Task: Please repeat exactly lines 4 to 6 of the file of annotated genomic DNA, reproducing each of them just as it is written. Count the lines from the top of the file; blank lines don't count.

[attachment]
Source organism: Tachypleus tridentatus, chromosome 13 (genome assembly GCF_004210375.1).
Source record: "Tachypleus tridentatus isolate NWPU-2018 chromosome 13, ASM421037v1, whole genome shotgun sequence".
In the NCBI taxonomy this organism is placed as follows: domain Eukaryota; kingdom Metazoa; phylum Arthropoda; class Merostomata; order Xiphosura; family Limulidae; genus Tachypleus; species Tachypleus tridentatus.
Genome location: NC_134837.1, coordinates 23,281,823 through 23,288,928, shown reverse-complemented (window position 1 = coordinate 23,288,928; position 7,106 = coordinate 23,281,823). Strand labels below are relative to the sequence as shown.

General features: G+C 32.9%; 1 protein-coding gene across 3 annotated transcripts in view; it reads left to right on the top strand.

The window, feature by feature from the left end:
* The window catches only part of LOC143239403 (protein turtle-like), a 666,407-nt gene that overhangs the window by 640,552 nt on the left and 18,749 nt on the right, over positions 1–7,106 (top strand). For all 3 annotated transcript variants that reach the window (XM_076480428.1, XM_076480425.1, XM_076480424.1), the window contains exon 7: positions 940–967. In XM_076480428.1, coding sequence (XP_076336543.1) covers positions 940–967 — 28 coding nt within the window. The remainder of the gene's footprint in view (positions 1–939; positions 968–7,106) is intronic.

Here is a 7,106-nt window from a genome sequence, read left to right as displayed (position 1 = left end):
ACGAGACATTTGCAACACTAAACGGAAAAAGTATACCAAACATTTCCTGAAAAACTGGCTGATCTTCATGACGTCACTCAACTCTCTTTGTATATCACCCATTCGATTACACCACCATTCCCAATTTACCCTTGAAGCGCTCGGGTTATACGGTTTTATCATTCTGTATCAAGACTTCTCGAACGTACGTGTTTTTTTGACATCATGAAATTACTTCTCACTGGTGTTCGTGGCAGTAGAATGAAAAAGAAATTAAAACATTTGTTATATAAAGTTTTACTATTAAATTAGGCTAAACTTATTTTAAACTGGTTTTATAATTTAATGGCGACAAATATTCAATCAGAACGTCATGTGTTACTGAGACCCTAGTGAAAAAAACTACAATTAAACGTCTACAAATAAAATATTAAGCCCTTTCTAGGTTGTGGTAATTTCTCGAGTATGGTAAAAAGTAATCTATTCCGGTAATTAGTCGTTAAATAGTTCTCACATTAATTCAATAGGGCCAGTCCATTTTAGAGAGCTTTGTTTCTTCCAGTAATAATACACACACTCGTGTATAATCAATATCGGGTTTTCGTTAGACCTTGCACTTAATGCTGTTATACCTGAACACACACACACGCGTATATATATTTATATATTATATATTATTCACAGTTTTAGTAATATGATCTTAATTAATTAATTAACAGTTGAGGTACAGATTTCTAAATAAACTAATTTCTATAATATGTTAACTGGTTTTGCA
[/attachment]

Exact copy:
Genome location: NC_134837.1, coordinates 23,281,823 through 23,288,928, shown reverse-complemented (window position 1 = coordinate 23,288,928; position 7,106 = coordinate 23,281,823). Strand labels below are relative to the sequence as shown.

General features: G+C 32.9%; 1 protein-coding gene across 3 annotated transcripts in view; it reads left to right on the top strand.

The window, feature by feature from the left end: